The government has agreed to write to individuals who do not have enough years of national insurance contributions (NICs) to qualify for the new state pension.

To receive any new state pension an individual must have at least 10 qualifying years of NICs.

People who are less than 9 years from state pension age and who are likely to have less than 10 years of qualifying NICs when they reach state pension age will get a letter.

The new single-tier state pension was introduced for those who reach state pension age on or after 6 April 2016.

Set at £155.65 a week, the new state pension applies to men born after 6 April 1951 and women after 6 April 1953.

People who reached state pension age before 6 April 2016 will continue to receive their state pension under the old rules.

Nigel Holland from Holland & Co Chartered Accountants said:

“this is a welcome development and the changes which have been introduced this year are encouraging. It is important that people know what they are entitled to. At my firm we have a web page which is dedicated to supplying information about pensions and our clients are able to access this information.  read our state pension guide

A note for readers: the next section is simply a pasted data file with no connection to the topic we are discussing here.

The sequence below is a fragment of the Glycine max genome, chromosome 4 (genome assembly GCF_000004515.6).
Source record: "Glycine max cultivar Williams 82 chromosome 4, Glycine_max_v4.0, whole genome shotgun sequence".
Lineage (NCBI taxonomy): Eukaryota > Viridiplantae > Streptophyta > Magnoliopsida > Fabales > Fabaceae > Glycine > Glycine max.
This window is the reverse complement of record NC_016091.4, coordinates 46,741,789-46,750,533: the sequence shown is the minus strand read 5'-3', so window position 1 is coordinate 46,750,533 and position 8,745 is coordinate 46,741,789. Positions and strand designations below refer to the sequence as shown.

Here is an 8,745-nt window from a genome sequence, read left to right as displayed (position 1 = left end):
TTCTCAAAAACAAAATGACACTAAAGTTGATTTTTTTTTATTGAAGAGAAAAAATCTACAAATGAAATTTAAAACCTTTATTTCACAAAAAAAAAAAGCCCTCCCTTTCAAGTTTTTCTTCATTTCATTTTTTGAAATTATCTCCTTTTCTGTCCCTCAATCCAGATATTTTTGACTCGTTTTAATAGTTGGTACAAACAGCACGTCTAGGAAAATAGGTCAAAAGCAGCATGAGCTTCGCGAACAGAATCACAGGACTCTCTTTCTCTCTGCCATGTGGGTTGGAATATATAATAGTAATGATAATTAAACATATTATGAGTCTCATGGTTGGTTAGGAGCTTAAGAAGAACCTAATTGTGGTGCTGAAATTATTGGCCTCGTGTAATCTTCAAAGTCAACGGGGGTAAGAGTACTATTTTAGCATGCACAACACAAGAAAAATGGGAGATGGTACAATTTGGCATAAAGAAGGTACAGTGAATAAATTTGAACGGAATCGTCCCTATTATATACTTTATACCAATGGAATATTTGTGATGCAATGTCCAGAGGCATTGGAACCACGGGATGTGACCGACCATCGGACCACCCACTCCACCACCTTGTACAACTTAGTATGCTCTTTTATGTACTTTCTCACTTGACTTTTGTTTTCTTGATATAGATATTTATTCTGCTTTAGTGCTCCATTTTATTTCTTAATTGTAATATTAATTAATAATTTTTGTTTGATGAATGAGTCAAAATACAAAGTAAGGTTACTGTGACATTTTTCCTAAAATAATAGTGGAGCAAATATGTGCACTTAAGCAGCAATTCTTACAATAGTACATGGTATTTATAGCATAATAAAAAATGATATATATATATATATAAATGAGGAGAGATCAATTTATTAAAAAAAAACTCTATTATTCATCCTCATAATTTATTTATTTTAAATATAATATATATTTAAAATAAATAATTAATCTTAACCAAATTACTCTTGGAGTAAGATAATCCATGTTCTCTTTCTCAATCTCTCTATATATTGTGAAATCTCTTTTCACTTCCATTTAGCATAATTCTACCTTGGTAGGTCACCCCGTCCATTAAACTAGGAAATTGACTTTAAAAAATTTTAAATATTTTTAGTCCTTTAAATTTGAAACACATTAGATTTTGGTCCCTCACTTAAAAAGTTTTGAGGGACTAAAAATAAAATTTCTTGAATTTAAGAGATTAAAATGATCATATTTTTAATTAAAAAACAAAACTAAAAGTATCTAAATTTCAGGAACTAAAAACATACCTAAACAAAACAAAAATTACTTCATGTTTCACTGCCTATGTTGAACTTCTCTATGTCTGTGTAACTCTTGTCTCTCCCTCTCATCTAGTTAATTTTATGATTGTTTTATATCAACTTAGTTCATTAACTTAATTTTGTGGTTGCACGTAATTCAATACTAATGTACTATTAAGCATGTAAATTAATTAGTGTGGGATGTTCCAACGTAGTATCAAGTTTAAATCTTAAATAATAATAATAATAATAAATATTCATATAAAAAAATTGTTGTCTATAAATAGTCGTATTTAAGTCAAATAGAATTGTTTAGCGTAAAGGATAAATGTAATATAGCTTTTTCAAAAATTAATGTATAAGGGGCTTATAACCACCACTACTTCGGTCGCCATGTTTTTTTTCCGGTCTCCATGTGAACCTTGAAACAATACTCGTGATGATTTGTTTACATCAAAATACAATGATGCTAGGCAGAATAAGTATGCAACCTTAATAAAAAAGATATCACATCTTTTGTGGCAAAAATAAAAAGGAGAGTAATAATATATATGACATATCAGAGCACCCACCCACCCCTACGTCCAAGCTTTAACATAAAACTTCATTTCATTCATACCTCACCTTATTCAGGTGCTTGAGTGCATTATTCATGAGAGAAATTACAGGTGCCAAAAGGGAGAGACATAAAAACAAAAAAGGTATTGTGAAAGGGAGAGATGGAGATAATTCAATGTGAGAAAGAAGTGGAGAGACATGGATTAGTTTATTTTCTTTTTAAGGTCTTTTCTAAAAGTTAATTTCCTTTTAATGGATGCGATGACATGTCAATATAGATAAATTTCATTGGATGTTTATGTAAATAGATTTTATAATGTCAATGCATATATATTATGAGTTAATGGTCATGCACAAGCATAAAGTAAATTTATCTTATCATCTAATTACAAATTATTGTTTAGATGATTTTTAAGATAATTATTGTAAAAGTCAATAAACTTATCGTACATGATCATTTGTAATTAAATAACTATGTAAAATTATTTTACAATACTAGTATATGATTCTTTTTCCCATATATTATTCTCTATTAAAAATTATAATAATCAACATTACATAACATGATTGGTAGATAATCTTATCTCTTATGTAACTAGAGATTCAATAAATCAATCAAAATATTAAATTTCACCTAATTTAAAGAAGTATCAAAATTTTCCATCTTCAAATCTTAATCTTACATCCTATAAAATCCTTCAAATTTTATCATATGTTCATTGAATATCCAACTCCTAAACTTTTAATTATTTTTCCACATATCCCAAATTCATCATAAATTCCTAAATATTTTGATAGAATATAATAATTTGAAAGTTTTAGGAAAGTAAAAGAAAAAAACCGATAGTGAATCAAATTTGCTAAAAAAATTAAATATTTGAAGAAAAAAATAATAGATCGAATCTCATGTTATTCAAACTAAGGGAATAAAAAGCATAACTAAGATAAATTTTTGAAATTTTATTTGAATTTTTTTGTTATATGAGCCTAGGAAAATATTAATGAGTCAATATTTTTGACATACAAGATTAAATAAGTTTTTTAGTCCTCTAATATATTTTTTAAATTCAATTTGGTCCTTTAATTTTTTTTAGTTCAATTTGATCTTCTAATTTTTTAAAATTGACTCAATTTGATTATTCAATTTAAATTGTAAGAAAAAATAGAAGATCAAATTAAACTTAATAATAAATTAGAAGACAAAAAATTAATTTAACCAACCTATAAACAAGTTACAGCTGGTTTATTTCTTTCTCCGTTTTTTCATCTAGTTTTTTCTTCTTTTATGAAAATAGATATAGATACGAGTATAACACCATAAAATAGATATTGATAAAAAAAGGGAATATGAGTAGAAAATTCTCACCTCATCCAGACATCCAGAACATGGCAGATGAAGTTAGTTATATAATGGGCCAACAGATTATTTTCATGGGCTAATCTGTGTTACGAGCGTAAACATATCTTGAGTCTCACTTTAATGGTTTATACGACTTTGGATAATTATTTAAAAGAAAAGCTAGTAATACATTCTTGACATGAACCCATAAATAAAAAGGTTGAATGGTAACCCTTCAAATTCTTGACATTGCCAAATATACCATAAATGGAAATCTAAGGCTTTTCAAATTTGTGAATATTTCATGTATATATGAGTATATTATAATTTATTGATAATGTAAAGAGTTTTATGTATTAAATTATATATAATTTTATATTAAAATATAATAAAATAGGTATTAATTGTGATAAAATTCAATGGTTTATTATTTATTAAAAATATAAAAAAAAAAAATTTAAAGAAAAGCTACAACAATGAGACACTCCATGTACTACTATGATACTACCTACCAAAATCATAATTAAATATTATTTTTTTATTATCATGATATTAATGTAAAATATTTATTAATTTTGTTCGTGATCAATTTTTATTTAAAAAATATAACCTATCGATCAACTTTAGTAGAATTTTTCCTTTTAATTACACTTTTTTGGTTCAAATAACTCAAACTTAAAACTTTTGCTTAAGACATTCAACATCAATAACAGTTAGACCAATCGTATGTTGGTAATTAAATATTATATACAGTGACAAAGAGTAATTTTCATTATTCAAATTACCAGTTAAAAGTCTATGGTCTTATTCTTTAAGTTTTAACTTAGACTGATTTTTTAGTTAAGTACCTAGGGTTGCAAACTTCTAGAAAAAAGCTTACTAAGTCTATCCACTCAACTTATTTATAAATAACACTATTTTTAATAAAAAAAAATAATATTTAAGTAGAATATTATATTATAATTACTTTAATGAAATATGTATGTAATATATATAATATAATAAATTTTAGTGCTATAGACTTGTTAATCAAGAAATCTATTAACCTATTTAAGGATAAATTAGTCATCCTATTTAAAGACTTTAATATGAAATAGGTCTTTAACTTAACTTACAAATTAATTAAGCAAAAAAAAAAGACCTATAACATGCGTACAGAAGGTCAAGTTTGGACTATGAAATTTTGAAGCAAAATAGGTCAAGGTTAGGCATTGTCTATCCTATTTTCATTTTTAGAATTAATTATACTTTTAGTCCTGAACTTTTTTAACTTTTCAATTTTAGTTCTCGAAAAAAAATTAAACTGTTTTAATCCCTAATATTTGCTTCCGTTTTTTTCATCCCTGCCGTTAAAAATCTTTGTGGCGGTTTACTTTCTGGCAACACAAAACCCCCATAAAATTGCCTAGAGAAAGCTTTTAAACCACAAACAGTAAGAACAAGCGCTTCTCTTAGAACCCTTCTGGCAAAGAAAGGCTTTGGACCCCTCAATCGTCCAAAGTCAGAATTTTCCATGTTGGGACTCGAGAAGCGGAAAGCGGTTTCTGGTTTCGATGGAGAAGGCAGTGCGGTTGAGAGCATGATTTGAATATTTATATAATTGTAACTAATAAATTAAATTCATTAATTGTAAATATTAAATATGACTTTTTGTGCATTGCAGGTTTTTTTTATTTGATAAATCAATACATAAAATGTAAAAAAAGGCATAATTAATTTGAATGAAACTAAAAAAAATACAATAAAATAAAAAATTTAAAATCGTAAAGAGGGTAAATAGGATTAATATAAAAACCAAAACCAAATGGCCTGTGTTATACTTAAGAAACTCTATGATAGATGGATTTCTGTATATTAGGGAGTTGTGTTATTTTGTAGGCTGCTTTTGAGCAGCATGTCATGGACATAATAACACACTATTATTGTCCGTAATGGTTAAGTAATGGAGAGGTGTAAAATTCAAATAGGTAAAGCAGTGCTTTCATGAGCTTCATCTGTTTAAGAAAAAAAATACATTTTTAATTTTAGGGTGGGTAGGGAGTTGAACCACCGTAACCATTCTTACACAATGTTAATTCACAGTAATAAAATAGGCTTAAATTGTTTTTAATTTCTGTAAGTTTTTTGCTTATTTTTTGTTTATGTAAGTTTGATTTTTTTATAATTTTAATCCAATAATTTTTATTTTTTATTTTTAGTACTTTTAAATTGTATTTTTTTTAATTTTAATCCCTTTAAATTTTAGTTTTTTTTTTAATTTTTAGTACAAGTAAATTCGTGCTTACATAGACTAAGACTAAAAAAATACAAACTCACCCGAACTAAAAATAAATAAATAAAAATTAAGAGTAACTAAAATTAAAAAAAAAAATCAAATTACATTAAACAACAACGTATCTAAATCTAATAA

It is intrinsically unfair that men and women should receive their pensions at different ages and over time this inequality will be corrected. Unfortunately people will have to work longer in the future to receive their pensions. However this is not necessarily a bad thing because work can be a good activity and provides exercise and focus for people who may otherwise lead uneventful dull lives.

Writing to people as outlined above should only be the first step and I urge the government to go further and write to all individuals and provide them with an estimate of how much their pension is likely to be. This information should be updated regularly.

Correspondence of this nature can be costly but the cost could be reduced substantially if the HMRC could invest in basic software which would enable them to combine different data in one report to the tax payer. 

This report could include the following:

  • An annual statement of a tax payers financial position with regard to how much tax they owe against how much has been paid
  • An estimate of how much their pension is likely to be and the date they are expected to receive it.
  • Information could be provided by HMRC to advise what a taxpayers tax payments are used for. As they do at present.

There is probably other information which can also be included in one report rather than HMRC sending out multiple correspondence to individual tax payers.” 

For more information on the changes read our state pension guide or contact us to discuss your situation